Breeds of Livestock, Department of Animal Science
Poultry Breeds - New Hampshire Red Chickens
New Hampshire Red
Origin: The New Hampshire Red is a relatively new breed, having been admitted to the Standard in 1935. They represent a specialized selection out of the Rhode Island Red breed. By intensive selection for rapid growth, fast feathering, early maturity and vigor, a different breed gradually emerged. This took place in the New England states-chiefly in Massachusetts and New Hampshire from which it takes its name.
Characteristics: The New Hampshire Red has a deep, broad body. This bird grows feathers very rapidly and is prone to go broody and make good mothers. Most pin feathers are a reddish buff in color and, therefore, do not detract from the carcass appearance very much. The color is a medium to light red and often fades in the sunshine. The comb is single and medium to large in size; in the females it often lops over a bit. These good, medium sized meat chickens have fair egg laying ability. Some strains lay eggs of a dark brown shell color. New Hampshires are competitive and aggressive. They were initially used in the Chicken of Tomorrow contests, which led the way for the modern broiler industry.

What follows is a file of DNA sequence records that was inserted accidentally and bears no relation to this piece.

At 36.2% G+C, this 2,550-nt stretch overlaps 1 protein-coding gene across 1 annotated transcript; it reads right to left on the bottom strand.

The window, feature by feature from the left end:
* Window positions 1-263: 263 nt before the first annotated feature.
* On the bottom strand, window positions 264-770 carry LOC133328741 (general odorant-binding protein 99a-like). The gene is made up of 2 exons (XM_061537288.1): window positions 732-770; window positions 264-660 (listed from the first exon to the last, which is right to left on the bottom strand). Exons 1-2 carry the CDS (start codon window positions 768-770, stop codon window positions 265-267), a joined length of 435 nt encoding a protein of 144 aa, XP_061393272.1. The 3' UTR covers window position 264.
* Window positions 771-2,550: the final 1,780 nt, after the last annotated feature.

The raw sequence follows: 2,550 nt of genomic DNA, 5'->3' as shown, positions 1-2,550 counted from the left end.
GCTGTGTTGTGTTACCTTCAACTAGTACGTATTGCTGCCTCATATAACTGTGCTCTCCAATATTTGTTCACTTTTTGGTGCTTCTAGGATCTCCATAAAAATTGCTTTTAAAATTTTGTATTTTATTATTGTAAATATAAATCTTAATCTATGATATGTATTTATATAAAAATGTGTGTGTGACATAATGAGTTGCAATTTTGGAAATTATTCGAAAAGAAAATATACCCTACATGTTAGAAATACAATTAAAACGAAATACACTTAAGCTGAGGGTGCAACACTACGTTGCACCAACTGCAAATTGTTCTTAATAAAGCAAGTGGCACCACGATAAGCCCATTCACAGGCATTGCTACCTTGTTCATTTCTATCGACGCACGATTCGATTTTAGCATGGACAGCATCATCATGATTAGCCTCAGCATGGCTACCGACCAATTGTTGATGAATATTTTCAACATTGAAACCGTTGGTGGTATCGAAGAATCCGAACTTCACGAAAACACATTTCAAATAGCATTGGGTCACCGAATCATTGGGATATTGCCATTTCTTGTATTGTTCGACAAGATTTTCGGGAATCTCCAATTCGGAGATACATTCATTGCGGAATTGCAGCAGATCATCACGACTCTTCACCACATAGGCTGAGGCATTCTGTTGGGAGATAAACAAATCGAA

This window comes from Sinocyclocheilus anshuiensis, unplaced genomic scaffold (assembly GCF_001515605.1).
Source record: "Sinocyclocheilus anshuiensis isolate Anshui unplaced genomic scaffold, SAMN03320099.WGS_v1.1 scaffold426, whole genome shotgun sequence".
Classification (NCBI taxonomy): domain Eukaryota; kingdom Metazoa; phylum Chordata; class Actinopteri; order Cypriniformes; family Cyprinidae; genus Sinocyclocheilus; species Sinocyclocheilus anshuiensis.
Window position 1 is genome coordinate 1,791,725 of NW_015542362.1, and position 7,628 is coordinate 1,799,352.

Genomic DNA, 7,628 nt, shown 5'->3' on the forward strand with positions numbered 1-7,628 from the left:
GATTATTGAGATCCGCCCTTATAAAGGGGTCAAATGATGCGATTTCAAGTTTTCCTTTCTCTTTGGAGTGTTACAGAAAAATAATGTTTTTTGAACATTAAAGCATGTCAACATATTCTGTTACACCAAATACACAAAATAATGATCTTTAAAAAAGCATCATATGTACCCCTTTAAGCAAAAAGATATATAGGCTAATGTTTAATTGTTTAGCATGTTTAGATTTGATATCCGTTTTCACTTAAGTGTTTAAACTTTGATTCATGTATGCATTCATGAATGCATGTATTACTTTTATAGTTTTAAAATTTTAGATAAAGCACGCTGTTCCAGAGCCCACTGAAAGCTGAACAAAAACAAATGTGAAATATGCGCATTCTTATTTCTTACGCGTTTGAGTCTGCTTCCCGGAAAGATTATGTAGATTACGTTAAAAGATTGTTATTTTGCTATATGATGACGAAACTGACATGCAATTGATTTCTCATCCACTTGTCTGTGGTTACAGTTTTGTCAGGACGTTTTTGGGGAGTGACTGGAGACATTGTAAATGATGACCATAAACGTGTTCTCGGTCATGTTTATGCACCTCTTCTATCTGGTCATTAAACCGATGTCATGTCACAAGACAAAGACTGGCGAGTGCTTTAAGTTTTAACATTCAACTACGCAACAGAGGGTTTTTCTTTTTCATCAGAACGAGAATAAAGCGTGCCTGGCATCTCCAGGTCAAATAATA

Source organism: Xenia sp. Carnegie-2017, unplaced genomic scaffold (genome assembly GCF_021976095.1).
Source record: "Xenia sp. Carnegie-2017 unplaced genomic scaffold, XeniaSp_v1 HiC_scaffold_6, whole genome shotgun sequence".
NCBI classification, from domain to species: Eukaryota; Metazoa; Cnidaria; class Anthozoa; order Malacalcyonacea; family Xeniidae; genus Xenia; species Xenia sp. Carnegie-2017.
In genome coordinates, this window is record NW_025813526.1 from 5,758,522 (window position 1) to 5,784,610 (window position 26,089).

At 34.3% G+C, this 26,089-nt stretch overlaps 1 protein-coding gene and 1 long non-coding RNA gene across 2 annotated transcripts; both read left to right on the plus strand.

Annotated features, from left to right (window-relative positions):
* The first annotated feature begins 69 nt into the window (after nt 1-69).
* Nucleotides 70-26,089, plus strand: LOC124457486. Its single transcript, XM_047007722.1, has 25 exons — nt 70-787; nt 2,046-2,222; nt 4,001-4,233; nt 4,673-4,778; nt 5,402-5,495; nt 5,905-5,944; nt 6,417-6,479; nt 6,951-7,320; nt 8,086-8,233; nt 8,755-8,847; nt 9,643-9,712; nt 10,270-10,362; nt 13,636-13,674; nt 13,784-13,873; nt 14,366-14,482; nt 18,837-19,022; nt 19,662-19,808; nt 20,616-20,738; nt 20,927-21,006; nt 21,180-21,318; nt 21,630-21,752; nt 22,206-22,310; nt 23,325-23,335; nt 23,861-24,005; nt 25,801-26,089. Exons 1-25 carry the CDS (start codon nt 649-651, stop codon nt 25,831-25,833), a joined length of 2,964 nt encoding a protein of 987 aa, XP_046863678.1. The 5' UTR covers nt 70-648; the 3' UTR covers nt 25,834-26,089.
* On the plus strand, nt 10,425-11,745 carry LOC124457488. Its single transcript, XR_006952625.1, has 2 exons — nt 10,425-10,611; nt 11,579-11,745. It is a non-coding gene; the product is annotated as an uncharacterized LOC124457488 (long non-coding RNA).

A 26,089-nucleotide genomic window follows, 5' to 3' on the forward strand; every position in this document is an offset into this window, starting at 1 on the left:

Standard Weights: Cock: 8 ½ lbs; Hen: 6 ½ lbs; Cockerel: 7 ½ lbs; Pullet: 5 ½ lbs
Skin Color: Yellow
Egg Shell Color: Brown
Use: A dual purpose chicken, selected more for meat production than egg production. Medium heavy in weight, it dresses a nice, plump carcass as either a broiler or a roaster.
Chicken Breeds and Varieties (A2880), John L. Skinner, University of Wisconsin-Madison
"Chickens." The Poultry Club of Great Britain. N.p., n.d. Web. 01 July 2015.
Ekarius, Carol. "Chickens: New Hampshire." Pocketful of Poultry: Chickens, Ducks, Geese, Turkeys. North Adams, MA: Storey Pub., 2007. 116-17. Print.
Lewis, Celia. "Breed Profiles: New Hampshire Red." The Illustrated Guide to Chickens: How to Choose Them, How to Keep Them. New York: Skyhorse Pub., 2011. 121. Print.
"New Hampshire Red." The Livestock Conservancy. The Livestock Conservancy, n.d. Web. 01 July 2015.
Dr. Joe Berry, Department of Animal Science, Oklahoma State University